Plato's Lemonade Stand: Stirring Change into Something Great
Alchemy: The Power to Change
From Tom Morris
I often give talks on change under one or the other of these two titles. If you've heard one of them, I have something for you to think about.
Hemingway on life
I was looking for something new to read a while ago, so I wandered over to a bookshelf and picked up a book I've long owned but never actually read: Hemingway's famous novel, The Sun Also Rises. Just eleven pages into it, I came across this brief conversation that starts with Robert Cohn, Princeton graduate and amateur boxer, speaking to his old friend Jake, the narrator of the novel, in a bar – where, it seems, interestingly, that philosophizing about life often takes place:
“Listen, Jake,” he leaned forward on the bar. “Don’t you ever get the feeling that all your life is going by and you're not taking advantage of it? Do you realize you've lived nearly half the time you have to live already?”
“Yes, every once in a while.”
“Do you know that in about thirty-five years more we'll be dead?”
“What the hell, Robert,” I said, "What the hell?”
“It’s one thing I don’t worry about,” I said.
“You ought to.”
I was surprised how much this sounded like a scene in one of the old original Woody Allen movies. You know, when his character would be staring into space, suddenly deep in thought, saying things like “Death. Nothingness. Bleak, black desolation.” The Diane Keaton character would then say, “What are you talking about?” and he would reply, “Nothing, I'm just planning my future.” With this kind of humor, no wonder his box office numbers eventually dropped off.
As we all know, but, like Jake, tend not to think about very much, the life adventure we’re on right now is a limited-time offer. This is an interesting point of reflection for all of us who are already in mid-life. But it’s an important fact for any of us, however young or old. Are we making the most of our time on earth? Are we using our talents in the best ways, and taking advantage of the opportunities that come to us each day? Are we enjoying the adventure? Or are we letting ourselves be held back by habit and worn down by our own inner reactions to things that are outside our control?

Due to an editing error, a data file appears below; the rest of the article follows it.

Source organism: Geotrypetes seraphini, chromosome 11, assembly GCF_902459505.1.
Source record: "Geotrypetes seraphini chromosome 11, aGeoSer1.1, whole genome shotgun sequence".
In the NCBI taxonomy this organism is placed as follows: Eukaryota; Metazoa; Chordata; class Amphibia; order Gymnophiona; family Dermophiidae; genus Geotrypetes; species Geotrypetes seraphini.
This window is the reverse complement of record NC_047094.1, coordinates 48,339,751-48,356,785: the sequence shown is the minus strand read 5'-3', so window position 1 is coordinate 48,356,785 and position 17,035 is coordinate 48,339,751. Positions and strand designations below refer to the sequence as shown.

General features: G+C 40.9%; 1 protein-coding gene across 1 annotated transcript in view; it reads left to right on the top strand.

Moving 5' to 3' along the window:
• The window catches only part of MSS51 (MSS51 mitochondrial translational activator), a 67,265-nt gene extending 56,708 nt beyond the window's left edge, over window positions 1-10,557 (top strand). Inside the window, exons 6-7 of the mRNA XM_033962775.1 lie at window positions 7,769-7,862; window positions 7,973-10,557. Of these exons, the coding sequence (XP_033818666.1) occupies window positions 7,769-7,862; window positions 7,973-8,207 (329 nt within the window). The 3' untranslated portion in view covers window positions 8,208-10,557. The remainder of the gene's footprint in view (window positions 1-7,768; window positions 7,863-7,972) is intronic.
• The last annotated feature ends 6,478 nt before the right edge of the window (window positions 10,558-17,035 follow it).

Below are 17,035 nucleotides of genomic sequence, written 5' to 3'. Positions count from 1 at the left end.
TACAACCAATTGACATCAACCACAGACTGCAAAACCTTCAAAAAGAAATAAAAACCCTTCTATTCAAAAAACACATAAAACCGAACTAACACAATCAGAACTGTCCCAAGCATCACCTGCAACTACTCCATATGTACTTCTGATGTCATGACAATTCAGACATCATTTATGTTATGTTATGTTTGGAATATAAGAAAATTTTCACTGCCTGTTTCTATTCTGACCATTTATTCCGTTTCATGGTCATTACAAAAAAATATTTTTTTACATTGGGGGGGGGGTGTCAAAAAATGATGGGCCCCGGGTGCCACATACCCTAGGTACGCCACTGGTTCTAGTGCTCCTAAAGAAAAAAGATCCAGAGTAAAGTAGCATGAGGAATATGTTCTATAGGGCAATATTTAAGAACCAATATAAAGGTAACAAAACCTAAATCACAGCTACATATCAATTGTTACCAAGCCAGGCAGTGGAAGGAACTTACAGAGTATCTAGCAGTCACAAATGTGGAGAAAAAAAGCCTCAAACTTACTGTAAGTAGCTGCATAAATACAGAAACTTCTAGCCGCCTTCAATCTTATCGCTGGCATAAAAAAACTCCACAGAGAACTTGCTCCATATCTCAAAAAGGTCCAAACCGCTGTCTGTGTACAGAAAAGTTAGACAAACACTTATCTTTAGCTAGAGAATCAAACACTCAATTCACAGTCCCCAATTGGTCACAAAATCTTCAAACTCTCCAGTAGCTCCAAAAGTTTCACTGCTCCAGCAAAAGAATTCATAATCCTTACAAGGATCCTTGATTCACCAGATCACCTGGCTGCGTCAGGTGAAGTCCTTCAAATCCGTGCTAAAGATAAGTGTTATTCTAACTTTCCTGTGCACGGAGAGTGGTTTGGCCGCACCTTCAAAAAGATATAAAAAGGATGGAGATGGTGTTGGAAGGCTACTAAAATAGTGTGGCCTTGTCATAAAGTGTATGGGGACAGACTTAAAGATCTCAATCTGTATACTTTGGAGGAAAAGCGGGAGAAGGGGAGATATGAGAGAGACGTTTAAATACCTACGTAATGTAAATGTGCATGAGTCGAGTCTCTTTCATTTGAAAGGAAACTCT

The answers to these questions often turn on another one: How well are we handling change in our lives, day to day – the little, unexpected events, and the bigger disruptions; the challenges and the opportunities? Do we resist change and regret it, or are we creative artists with it?
As the bluntly philosophical Robert points out for Jake and all the rest of us, there will come a time when further change in this world is impossible for each of us – maybe thirty-five years from now; maybe longer; and maybe much sooner. We never know. So why not make the most of this incredible journey while we can? Great things are possible for us, with the right approach to work and life.
I'm convinced that our ability to engage in the ancient art of change determines to a great extent the degree to which we live full and fulfilling lives. And that in turn will be decided in part by how well we live in accordance with a few simple arts.
The Art of Change is Composed of 3 Component Arts:
1. The Art of Self-Control – not rushing to judgment, valuing the right things, and using your imagination well;
2. The Art of Positive Action – governing your inner attitudes, looking for new opportunities to make your proper difference for other people, and taking the initiative to make good things happen;
3. The Art of Achievement – using The 7 Cs of Success every day, and implementing these tools of ethical accomplishment in every situation.
As you can see elsewhere on this site, The 7 Cs are: A Clear Conception, Confidence, Concentration, Consistency, Commitment, Character, and finally a Capacity to Enjoy the Process along the way.
A Quick Story
When I checked into the Palm Beach Four Seasons Hotel once for a talk a few years ago, the bellman learned I had taught at Notre Dame and quickly told me about another guy from Indiana, a former farmer who, fresh into his first job as a salesman, had just visited the hotel for a sales convention the previous week. It was his very first time in a hotel. Not bad to start with the Four Seasons. He took his own bags up to his room to leave them quickly and get back down to an important first meeting. Five minutes passed, then ten. After a bit more time, his direct manager, who had traveled with him, called up to his room to see what was causing the delay. He said, “I don’t know what to do. I’m in the room, and there are only three doors. One is the bathroom, one is a closet, and the other has a sign on it that says Do Not Disturb.”
I was glad to be told this little story, however true or apocryphal. It sure captures the way a lot of people get themselves into a situation where they feel trapped and don’t know what to do. We all have to learn how to read and understand the signs that are around us, use our imaginations well, and find the proper doorway that any set of circumstances will present us.
I hope our time together recently has helped you remember the degree to which you can exercise important forms of inner control and outer influence in any situation. And I look forward to seeing the great artistic results of that in your life as you continue to open all the right doors and move forward in wonderful and productive ways. Please keep me posted now and then!
Books on Our Inner Powers for Change
Many of these topics are reinforced in various ways in my book True Success: A New Philosophy of Excellence, and in The Stoic Art of Living: Inner Resilience and Outer Results, both of which are available any time at Amazon.com. The Stoics really understood the inner conditions for life alchemy and for making world-class lemonade!